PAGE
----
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Climax culture

September 25, 2007

I was interested to see Ran’s comments about how our species will never learn from it’s experiences and is destined to make the same mistakes over and over again. I’ve always been intrigued by his prior thinking that we might learn as a group how to handle things like civilisation and I must admit that the idea appealed greatly to me but that I could never see how it might work.

I certainly think we can learn as individuals and may even be able to pass some of that wisdom on to the next generation but it is very fragile and easily destroyed. For a while I’ve felt that this was the only type of learning available to us and that each person starts off as a blank slate.

A lot of adverse things may happen to us (or they may not) but it’s how we handle them that matters. It’s kind of about being the best that we can, except that I don’t mean the best athlete or worker or the richest person for that matter – just the most decent person basically. I think I developed this idea from hanging around with Christians, although they themselves don’t seem to have developed it very much, quite often they seem focused on just hanging in there until they get to go to heaven, whereas I suspect that it’s what we do in this life that is most important. It’s our chance to prove ourselves.

Within that there are certain kinds of guidelines that I see, I’ve picked up from other people that to be fulfilled in our life we need the opportunity to be creative and we need to serve something bigger or more important than ourselves. I’d add to that that we also need to be able to be truly ourselves and to have genuine community – and that they kind of come as a package deal.

William Kotke talked in the Final Empire about Climax Ecosystems, which was his term to describe an ecosystem that is functioning to it’s fullest ability, it would be wrong to say it is operating ‘efficiently’ but the species that make it up are mature and healthy and exist in proper balance with each other. All ecosystems are working at every given moment to get back to this state if they are not already in it.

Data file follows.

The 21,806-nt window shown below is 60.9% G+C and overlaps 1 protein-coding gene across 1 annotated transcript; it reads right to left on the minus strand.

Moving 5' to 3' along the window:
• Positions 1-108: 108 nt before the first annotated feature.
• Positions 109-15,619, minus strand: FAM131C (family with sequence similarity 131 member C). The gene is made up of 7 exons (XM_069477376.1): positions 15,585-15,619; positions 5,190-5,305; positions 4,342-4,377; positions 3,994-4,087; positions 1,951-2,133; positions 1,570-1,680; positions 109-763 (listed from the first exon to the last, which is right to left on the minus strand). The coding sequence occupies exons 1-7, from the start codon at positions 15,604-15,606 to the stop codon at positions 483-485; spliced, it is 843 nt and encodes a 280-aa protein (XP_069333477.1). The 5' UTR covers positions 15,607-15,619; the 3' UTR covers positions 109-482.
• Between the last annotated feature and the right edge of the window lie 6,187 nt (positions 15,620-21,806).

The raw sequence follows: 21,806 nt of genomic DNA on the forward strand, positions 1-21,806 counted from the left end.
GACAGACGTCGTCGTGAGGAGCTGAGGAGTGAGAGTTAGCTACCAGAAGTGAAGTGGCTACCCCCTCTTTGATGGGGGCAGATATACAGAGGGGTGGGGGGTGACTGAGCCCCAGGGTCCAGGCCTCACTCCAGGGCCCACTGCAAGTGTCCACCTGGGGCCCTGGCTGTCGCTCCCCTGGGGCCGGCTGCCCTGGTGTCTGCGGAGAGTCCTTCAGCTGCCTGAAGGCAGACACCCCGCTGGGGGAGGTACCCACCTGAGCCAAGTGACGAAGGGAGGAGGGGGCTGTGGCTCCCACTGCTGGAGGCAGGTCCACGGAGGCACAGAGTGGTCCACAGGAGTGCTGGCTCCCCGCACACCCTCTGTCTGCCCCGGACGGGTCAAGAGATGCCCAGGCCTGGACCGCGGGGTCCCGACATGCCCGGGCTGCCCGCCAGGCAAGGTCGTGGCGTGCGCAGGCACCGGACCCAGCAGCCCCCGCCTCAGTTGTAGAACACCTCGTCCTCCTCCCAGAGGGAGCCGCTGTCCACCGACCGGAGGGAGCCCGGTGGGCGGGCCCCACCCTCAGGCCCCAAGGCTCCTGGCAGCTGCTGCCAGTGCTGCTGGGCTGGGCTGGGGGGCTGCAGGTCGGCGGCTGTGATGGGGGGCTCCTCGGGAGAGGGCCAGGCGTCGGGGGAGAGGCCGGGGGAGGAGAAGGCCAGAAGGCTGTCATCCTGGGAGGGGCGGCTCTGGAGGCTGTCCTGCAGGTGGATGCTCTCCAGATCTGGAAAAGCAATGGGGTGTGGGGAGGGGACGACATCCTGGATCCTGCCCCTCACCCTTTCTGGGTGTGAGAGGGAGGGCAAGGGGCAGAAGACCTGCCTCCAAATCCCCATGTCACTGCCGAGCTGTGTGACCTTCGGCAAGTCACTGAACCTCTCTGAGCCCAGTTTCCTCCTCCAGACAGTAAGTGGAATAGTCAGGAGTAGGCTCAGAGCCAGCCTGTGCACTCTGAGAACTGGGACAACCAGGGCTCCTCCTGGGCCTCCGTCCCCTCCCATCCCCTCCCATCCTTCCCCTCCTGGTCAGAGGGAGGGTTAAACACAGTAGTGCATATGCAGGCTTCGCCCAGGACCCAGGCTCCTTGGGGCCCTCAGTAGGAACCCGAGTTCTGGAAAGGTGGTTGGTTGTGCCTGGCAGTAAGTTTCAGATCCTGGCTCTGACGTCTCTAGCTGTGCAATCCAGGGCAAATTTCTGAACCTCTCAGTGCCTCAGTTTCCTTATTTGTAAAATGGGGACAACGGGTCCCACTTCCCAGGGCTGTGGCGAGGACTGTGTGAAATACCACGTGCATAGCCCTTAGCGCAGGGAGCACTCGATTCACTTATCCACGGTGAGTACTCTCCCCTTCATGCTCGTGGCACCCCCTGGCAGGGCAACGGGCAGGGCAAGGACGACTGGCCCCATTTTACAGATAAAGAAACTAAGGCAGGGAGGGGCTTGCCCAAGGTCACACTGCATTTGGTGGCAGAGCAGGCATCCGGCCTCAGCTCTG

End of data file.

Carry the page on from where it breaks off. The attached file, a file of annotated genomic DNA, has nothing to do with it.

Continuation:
I think cultures have a kind of climax state too, although it’d debatable whether we tend in any one direction. Some people insist we are getting worse and others say we are getting better. I think each generation can improve on the last except but that the process can be cutoff at the knees by disruptive forces (take your pick, but war is always popular). It’s possible that human culture would tend towards a climax state too (essentially Eden) but that something is interfering with it. Ran has suggested that there are spiritual forces that do just this and I think that Jesus would agree with him :-).

By a cultural climax state I’m not saying that the people within the culture have achieved perfection but that their culture is as good as it can be in terms of providing support for it’s individual member’s mental and spiritual growth. In The Continuum Concept Jean Liedloff describes a culture that sounds like it is in a climax state and she talks about some people in the Sanema tribe (neighbouring tribe to the Yequanna who were the main subject of her bok) who had achieved a state of incredible peace (pg 135);

As the Sanema, like the Yequanna, are not deprived of their expected experiences in infancy, they have a huge headstart over us on the road to serenity. With a fulfilled personality based solidly in a sense of his own rightness, the Sanema who reproduces the mindless bliss of the infant in himself with frequency and at length can build a freedom from the fringe liabilities of the intellect with far greater speed and effect.

The proportion of Sanema who have attained truly impressive states of joy and harmony with their surroundings is remarkable and would I am quite certain, be impossible to match anywhere in the West or East. In every clan there are several who live as lightly as and happily as the most advanced gurus. I know families where every adult member enjoys those qualities so very rare in civilisation.